Quality of Life Comparison

COMPARED TO

If you lived in Algeria instead of Paraguay, you would:

Health

be 35.0% more likely to be obese


In Paraguay, 20.3% of adults are obese as of 2016. In Algeria, that number is 27.4% of people as of 2016.

Economy

make 18.8% more money


Paraguay has a GDP per capita of $12,800 as of 2017, while in Algeria, the GDP per capita is $15,200 as of 2017.

be 2.1 times more likely to be unemployed


In Paraguay, 5.7% of adults are unemployed as of 2017. In Algeria, that number is 11.7% as of 2017.

Life

have 20.5% more children


In Paraguay, there are approximately 16.6 babies per 1,000 people as of 2020. In Algeria, there are 20.0 babies per 1,000 people as of 2020.

be 33.3% more likely to die during childbirth


In Paraguay, approximately 84.0 women per 100,000 births die during labor as of 2017. In Algeria, 112.0 women do as of 2017.

be 13.4% less likely to be literate


In Paraguay, the literacy rate is 94.0% as of 2018. In Algeria, it is 81.4% as of 2018.

Algeria: At a glance

Algeria is a sovereign country in Africa, with a total land area of approximately 2,381,740 sq km. After more than a century of rule by France, Algerians fought through much of the 1950s to achieve independence in 1962. Algeria's primary political party, the National Liberation Front (FLN), was established in 1954 as part of the struggle for independence and has largely dominated politics since. The Government of Algeria in 1988 instituted a multi-party system in response to public unrest, but the surprising first round success of the Islamic Salvation Front (FIS) in the December 1991 balloting led the Algerian army to intervene and postpone the second round of elections to prevent what the secular elite feared would be an extremist-led government from assuming power. The army began a crackdown on the FIS that spurred FIS supporters to begin attacking government targets. Fighting escalated into an insurgency, which saw intense violence from 1992-98, resulting in over 100,000 deaths - many attributed to indiscriminate massacres of villagers by extremists. The government gained the upper hand by the late-1990s, and FIS's armed wing, the Islamic Salvation Army, disbanded in January 2000. Abdelaziz BOUTEFLIKA, with the backing of the military, won the presidency in 1999 in an election widely viewed as fraudulent. He was reelected to a second term in 2004 and overwhelmingly won a third term in 2009, after the government amended the constitution in 2008 to remove presidential term limits. Longstanding problems continue to face BOUTEFLIKA, including large-scale unemployment, a shortage of housing, unreliable electrical and water supplies, government inefficiencies and corruption, and the continuing activities of extremist militants. The Salafist Group for Preaching and Combat (GSPC) in 2006 merged with al-Qa'ida to form al-Qa'ida in the Lands of the Islamic Maghreb, which has launched an ongoing series of kidnappings and bombings targeting the Algerian Government and Western interests. The government in 2011 introduced some political reforms in response to the Arab Spring, including lifting the 19-year-old state of emergency restrictions and increasing women's quotas for elected assemblies. Parliamentary elections in May 2012 and municipal and provincial elections in November 2012 saw continued dominance by the FLN, with Islamist opposition parties performing poorly. Political protest activity in the country remained low in 2013, but small, sometimes violent socioeconomic demonstrations by disparate groups continued to be a common occurrence. Parliament in 2014 is expected to revise the constitution.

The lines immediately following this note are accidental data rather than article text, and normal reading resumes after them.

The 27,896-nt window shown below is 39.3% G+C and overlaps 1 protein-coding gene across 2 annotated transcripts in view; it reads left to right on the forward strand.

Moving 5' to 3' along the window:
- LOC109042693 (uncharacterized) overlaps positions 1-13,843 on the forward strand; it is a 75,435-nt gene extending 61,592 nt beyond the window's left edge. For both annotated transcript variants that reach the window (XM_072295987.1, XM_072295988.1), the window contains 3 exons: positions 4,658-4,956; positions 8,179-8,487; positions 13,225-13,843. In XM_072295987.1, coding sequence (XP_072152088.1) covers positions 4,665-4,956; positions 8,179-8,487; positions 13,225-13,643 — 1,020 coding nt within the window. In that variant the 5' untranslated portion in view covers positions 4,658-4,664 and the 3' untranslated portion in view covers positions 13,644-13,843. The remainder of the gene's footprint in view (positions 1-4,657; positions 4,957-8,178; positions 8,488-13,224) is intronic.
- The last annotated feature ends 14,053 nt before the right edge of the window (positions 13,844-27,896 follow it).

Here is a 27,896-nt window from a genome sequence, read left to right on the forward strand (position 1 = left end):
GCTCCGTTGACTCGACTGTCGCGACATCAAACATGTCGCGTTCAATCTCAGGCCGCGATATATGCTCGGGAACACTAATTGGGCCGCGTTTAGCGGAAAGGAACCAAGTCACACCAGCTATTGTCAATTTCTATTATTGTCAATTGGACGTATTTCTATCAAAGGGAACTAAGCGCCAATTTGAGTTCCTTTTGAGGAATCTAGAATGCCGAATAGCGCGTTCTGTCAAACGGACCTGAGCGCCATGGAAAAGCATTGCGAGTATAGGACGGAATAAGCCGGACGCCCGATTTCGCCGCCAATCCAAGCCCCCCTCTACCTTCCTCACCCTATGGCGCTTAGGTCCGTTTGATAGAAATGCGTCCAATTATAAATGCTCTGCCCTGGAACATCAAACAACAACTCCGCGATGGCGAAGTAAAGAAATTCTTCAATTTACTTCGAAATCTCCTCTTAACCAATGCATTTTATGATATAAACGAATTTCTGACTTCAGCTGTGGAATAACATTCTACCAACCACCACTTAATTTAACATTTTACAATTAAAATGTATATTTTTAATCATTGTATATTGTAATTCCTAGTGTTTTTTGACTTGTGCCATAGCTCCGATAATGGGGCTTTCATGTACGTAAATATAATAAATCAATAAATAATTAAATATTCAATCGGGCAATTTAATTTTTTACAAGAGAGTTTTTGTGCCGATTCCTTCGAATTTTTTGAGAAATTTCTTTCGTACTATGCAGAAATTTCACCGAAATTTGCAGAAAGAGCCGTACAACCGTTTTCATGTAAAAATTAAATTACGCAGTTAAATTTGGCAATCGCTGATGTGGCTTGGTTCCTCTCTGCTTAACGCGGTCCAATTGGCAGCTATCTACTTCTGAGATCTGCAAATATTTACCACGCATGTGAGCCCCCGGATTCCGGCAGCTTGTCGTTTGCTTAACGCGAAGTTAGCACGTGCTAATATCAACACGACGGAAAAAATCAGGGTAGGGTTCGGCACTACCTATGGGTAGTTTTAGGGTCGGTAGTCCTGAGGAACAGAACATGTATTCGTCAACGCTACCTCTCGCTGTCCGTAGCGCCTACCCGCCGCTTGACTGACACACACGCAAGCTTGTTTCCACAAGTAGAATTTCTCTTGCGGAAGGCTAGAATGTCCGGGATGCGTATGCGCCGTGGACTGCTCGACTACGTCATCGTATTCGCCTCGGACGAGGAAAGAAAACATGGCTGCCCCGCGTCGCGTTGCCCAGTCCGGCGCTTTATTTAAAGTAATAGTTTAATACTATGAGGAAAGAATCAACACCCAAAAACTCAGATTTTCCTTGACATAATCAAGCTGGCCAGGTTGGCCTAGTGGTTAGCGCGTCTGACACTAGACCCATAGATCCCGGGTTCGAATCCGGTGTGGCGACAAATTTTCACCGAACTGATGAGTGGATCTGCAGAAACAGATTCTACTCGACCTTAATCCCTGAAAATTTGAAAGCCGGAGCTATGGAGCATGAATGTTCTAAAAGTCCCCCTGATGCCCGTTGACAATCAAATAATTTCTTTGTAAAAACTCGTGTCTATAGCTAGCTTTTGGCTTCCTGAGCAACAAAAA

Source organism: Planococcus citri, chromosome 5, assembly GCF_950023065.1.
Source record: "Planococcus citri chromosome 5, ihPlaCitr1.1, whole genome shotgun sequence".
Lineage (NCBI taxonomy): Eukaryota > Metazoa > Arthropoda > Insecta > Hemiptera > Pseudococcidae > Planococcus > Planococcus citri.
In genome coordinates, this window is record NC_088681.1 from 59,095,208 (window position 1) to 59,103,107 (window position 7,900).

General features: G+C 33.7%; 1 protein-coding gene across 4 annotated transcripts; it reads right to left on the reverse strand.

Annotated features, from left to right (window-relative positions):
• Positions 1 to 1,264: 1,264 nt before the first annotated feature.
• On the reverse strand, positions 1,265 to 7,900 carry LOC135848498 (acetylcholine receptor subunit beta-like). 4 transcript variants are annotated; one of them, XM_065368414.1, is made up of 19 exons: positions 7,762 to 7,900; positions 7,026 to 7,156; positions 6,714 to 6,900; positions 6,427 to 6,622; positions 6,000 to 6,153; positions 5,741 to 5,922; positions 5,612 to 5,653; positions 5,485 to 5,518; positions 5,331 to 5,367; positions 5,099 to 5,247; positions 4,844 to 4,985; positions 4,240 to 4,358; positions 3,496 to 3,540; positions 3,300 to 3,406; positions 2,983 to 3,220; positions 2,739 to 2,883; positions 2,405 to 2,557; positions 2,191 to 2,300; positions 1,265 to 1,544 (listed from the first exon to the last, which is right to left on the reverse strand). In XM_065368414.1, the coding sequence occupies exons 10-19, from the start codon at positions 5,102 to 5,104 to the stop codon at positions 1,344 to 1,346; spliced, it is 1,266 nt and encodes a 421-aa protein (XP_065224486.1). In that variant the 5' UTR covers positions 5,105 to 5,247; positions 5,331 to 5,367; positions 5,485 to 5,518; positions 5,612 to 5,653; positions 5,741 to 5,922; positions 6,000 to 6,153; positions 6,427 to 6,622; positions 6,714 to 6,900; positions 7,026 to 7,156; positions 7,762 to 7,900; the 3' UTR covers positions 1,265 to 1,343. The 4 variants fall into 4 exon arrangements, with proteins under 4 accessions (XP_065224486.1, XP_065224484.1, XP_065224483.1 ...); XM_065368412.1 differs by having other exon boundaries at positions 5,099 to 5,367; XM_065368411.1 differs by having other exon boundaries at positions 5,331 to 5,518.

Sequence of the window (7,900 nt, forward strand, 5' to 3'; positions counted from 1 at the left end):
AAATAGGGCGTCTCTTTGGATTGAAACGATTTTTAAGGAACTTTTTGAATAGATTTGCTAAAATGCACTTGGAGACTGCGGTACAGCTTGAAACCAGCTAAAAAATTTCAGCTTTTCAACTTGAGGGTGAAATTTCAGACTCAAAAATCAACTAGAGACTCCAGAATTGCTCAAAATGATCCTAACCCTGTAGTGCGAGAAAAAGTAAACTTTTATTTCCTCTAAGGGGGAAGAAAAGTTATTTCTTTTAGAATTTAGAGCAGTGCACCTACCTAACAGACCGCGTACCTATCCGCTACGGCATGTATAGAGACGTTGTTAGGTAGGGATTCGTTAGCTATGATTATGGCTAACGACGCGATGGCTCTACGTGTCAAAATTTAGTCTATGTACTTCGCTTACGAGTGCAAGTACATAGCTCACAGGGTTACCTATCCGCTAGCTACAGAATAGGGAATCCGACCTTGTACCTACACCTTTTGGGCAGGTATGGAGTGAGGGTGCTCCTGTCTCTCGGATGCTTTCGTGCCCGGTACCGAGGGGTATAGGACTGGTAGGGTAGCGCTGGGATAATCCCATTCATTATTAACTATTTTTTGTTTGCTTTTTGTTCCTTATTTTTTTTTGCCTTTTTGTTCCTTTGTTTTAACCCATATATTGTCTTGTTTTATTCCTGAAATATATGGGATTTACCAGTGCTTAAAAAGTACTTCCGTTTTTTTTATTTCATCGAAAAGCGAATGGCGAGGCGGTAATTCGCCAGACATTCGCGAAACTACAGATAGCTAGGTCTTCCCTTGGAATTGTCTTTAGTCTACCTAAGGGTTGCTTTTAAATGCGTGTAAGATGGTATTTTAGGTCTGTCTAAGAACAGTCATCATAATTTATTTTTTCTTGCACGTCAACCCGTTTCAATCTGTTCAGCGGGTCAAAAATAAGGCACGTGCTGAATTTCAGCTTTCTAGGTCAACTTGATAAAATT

How big is Algeria compared to Paraguay? See an in-depth size comparison.


The statistics on this page were calculated using the following data sources: The World Factbook.

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